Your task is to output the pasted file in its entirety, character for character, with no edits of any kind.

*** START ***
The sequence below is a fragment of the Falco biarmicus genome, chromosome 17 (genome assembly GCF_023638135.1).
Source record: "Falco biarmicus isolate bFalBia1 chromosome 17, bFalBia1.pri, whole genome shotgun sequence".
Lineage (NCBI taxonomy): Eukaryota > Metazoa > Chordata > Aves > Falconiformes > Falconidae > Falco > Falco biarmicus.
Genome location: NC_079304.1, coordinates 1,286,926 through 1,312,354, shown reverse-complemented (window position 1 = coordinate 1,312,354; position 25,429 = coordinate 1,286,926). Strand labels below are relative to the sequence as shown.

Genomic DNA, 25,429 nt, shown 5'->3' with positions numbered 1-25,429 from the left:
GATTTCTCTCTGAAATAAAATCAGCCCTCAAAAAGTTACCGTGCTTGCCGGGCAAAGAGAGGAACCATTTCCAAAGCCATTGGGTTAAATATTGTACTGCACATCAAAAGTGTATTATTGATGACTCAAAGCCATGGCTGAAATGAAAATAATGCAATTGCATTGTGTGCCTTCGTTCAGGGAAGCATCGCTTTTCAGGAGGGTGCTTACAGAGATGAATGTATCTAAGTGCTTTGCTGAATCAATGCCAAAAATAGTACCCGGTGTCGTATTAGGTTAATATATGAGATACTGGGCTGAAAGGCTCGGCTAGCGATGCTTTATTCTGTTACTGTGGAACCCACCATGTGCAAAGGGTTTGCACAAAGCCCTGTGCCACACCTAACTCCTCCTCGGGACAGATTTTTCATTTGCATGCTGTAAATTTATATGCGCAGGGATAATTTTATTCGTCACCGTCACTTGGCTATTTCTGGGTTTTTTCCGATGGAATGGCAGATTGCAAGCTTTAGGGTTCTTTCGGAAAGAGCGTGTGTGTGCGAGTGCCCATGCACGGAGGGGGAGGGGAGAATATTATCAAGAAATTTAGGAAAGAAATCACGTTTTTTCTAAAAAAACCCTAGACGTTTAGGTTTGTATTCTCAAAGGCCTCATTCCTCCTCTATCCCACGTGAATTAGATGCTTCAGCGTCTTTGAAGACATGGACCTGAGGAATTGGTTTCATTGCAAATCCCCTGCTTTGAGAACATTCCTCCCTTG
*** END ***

The sequence below is a fragment of the Falco biarmicus genome, chromosome 17 (genome assembly GCF_023638135.1).
Source record: "Falco biarmicus isolate bFalBia1 chromosome 17, bFalBia1.pri, whole genome shotgun sequence".
Lineage (NCBI taxonomy): Eukaryota > Metazoa > Chordata > Aves > Falconiformes > Falconidae > Falco > Falco biarmicus.
Genome location: NC_079304.1, coordinates 1,286,926 through 1,312,354, shown reverse-complemented (window position 1 = coordinate 1,312,354; position 25,429 = coordinate 1,286,926). Strand labels below are relative to the sequence as shown.

Genomic DNA, 25,429 nt, shown 5'->3' with positions numbered 1-25,429 from the left:
GATTTCTCTCTGAAATAAAATCAGCCCTCAAAAAGTTACCGTGCTTGCCGGGCAAAGAGAGGAACCATTTCCAAAGCCATTGGGTTAAATATTGTACTGCACATCAAAAGTGTATTATTGATGACTCAAAGCCATGGCTGAAATGAAAATAATGCAATTGCATTGTGTGCCTTCGTTCAGGGAAGCATCGCTTTTCAGGAGGGTGCTTACAGAGATGAATGTATCTAAGTGCTTTGCTGAATCAATGCCAAAAATAGTACCCGGTGTCGTATTAGGTTAATATATGAGATACTGGGCTGAAAGGCTCGGCTAGCGATGCTTTATTCTGTTACTGTGGAACCCACCATGTGCAAAGGGTTTGCACAAAGCCCTGTGCCACACCTAACTCCTCCTCGGGACAGATTTTTCATTTGCATGCTGTAAATTTATATGCGCAGGGATAATTTTATTCGTCACCGTCACTTGGCTATTTCTGGGTTTTTTCCGATGGAATGGCAGATTGCAAGCTTTAGGGTTCTTTCGGAAAGAGCGTGTGTGTGCGAGTGCCCATGCACGGAGGGGGAGGGGAGAATATTATCAAGAAATTTAGGAAAGAAATCACGTTTTTTCTAAAAAAACCCTAGACGTTTAGGTTTGTATTCTCAAAGGCCTCATTCCTCCTCTATCCCACGTGAATTAGATGCTTCAGCGTCTTTGAAGACATGGACCTGAGGAATTGGTTTCATTGCAAATCCCCTGCTTTGAGAACATTCCTCCCTTG